Solar wind magnetic fluctuations show the presence of several power laws. At the electron scales the power spectrum can be highly variable and the dissipation mechanisms of the magnetic field energy into the various particle species remain under debate. In this paper we investigate the morphology of the power spectrum at electron scales using data from the Cluster missions Search coil magnetometer when the Cluster spacings were ~ 10000km. By using wavelet coherence on the magnetic field data, times when the magnetic field signals are characteristic of certain phenomena such as whistler waves and coherent structures can be identified. Several different morphologies of the power spectrum are seen including: (1) two power laws separated by a break (2) an exponential cutoff near the Taylor shifted electron scales (3) strong spectral knees at the Taylor shifted electron scales .The different morphologies of the power spectrum are investigated by using wavelet coherence and show that in this interval a clear break and strong spectral knees are features which are associated with sporadic quasi parallel propagating whistler waves. Meanwhile when no signatures of whistler waves are present a clear break is difficult to find and the spectrum is often more characteristic of a power law with an exponential cutoff . The presence of these waves even for short times in an interval can affect the spectral shape drastically, and cause pitch angle scattering of electrons. The electron temperature and the electron heat flux measurements do not show unstable conditions to generate whistlers., however in several cases they are seen to be related to discontinuities in the large scale magnetic field. While large scale discontinuities are often seen at all spacecraft, not all spacecraft are accompanied with whistler waves which we interpret as being related to the geometry of the discontinuity and the path of the spacecraft through the plasma. It is possible that in the vicinity of these discontinuities, electron distribution functions are distorted and so unstable, but we cannot capture these distortions because of insufficient time, energy and angular resolution of the particle measurements.
2017/02/10: Lucile Turc: Geoeffectivity of magnetic clouds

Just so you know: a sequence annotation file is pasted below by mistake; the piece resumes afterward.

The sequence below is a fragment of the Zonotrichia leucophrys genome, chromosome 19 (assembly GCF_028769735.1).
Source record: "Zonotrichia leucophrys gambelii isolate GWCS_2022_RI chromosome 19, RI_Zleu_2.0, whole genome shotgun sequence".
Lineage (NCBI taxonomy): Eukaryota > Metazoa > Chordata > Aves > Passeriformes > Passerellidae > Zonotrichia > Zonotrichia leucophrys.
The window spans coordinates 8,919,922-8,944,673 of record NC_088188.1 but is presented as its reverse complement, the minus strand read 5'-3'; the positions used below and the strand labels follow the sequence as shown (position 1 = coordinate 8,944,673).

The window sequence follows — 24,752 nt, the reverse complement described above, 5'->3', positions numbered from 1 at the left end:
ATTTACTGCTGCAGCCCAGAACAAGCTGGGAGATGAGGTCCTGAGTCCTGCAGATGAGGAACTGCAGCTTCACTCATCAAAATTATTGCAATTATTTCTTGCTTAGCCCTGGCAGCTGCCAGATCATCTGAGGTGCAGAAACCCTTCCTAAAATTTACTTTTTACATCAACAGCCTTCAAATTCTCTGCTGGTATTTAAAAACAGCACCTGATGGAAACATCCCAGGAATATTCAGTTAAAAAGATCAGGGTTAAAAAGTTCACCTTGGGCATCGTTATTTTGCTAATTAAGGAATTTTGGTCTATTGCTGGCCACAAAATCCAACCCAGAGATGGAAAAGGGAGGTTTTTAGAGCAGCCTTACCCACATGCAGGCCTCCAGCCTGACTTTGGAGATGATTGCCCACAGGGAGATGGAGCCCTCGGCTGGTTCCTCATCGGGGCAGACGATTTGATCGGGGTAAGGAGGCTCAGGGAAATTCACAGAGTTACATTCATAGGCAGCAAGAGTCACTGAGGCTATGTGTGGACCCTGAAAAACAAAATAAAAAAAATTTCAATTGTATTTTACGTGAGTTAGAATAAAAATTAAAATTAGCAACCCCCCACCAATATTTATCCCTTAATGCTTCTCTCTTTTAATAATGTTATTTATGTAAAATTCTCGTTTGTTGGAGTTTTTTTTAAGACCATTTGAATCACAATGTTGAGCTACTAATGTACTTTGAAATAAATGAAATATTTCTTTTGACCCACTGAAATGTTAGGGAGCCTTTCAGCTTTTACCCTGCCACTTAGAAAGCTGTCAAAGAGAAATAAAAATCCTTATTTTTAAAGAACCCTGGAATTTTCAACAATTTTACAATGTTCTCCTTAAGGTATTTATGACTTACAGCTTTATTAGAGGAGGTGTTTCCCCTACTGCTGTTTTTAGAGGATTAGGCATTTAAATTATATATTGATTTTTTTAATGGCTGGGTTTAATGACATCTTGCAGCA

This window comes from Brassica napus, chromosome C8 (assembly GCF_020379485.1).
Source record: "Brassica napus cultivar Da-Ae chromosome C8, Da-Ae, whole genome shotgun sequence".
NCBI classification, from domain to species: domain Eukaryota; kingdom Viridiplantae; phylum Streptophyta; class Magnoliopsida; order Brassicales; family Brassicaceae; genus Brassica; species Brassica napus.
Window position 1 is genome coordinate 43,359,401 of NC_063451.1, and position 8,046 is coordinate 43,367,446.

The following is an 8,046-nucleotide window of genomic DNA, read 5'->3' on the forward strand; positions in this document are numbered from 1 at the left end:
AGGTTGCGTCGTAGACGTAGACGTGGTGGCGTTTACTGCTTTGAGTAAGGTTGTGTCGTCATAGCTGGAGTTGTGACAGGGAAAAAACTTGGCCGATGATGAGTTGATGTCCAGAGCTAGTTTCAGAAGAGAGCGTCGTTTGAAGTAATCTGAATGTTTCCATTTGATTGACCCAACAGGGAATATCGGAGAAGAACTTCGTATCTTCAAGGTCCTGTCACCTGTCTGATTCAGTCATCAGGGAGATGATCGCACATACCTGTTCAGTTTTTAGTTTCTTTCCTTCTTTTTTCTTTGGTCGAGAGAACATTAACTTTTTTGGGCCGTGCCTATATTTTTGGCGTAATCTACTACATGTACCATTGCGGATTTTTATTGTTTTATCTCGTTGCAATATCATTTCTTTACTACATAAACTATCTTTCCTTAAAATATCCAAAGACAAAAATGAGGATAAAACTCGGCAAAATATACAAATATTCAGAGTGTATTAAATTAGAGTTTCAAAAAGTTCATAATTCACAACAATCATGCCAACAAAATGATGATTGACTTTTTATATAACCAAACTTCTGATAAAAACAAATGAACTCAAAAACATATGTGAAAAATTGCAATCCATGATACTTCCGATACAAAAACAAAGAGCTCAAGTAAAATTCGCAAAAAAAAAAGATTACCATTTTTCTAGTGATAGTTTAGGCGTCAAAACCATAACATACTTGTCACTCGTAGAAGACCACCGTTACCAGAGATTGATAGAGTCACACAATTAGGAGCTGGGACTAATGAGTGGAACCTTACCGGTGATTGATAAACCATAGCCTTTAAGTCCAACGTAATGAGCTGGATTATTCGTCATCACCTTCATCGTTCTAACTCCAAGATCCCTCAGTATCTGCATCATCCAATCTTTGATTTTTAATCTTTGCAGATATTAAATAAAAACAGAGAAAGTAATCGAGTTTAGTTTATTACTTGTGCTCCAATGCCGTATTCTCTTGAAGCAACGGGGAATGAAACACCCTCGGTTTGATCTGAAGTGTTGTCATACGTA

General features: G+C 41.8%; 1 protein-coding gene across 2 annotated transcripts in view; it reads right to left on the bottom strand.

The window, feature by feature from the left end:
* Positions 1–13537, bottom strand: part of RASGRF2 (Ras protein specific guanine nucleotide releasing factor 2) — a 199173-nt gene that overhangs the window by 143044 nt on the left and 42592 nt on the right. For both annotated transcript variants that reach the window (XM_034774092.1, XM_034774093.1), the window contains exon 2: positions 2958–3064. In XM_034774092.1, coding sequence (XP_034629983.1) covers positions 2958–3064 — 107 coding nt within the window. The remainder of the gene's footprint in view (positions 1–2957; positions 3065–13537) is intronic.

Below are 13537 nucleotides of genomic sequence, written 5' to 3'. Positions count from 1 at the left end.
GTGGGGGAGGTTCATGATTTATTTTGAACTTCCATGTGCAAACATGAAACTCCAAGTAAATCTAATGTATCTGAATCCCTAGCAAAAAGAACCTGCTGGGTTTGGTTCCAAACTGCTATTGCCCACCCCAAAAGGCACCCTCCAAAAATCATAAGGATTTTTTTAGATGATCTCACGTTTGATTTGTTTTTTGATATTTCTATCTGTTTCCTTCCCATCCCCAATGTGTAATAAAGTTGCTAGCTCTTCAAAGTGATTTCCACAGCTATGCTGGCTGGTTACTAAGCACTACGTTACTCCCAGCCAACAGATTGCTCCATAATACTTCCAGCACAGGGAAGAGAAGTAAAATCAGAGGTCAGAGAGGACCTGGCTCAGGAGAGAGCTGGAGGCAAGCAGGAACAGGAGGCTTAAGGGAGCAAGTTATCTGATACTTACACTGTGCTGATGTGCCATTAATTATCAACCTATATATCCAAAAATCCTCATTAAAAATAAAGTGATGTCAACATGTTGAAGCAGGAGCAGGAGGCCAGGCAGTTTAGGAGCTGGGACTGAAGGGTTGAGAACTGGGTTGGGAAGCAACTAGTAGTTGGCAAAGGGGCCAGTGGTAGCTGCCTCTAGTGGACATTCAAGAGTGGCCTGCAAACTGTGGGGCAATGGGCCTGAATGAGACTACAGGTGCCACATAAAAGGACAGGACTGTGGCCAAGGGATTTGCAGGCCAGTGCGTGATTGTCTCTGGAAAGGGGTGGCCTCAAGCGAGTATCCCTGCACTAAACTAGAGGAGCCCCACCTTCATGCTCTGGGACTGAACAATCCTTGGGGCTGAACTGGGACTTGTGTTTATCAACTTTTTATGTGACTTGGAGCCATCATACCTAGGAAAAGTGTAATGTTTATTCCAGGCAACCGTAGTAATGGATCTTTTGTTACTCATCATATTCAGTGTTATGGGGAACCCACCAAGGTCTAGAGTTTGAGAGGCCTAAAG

Magnetic clouds are a subset of coronal mass ejections characterised by a well-defined magnetic structure, often modelled by a flux rope. Specifically, their magnetic field is stronger than the ambient interplanetary magnetic field and rotates smoothly over periods of the order of one day. Magnetic clouds play a central role in space weather at Earth because they can induce very strong disturbances in the terrestrial magnetosphere, the so-called geomagnetic storms. To better understand and predict their effects in the geospace, many studies look for possible relationships (coupling functions) between the magnetic clouds' parameters and the level of geomagnetic activity, as measured from the ground. In this talk, I will review the most widely used coupling functions for magnetic cloud events. I will then present some preliminary results based on a large catalogue of magnetic clouds, covering 15 years of observations, in order to test these previously established functions with a new data set and identify those which provide the best correlations. I will show the importance of separating the events as a function of the main driver of the storm (sheath or magnetic cloud proper) and whether they are part of a complex series of events. Finally, I will focus on a few events which appear not to follow the general trend and discuss the possible reasons for that.
2017/01/27: Jérémy Dargent: Space Weather : The role of cold ions on magnetic reconnection at the terrestrial magnetopause.
A key point of space weather sciences is the interaction between Sun and Earth magnetic fields. The boundary between magnetic environments of the Sun (the solar wind) and the Earth (the magnetosphere) is called magnetopause. The amount of solar wind particles able to penetrate the terrestrial magnetosphere determines the impact of the solar activity on the Earth. There are few phenomena allowing particles to cross the magnetopause. The main one is the magnetic reconnection.This phenomenon, ubiquitous in astrophysics, is very sensitive to the plasma properties. On the other hand, the magnetosphere plasma is composed of different populations, whose density and temperature can greatly vary with time. In particular, low temperature ions coming from the ionosphere are hard to study, being located at the limit of detection of spacecraft instruments. This study uses simulation to look at the effects of these cold ions on the magnetic reconnection.
2017/01/13: Andrew Walsh: Update on Solar wind Core Electron Study.
For the first heliophysics group of 2017 I'll give a brief update on the progress of our solar wind electron study and the feedback I got at AGU. This shouldn't take the full amount of time so afterwards we could think about any changes we want to make to how the group operates.
2016/12/02: Olivier Witasse: New information on Mars' ionosphere (work in progress) from the NGIMS instrument aboard the MAVEN spacecraft
MAVEN is NASA satellite in orbit around Mars since September 2014. NGIMS is an ion and neutral mass spectrometer devoted
to the study of the structure and composition of the Mars' upper atmosphere.
I will show a general overview about the Mars' ionosphere (my favorite topic) and present some analysis of the NGIMS data, downloaded from a public archive.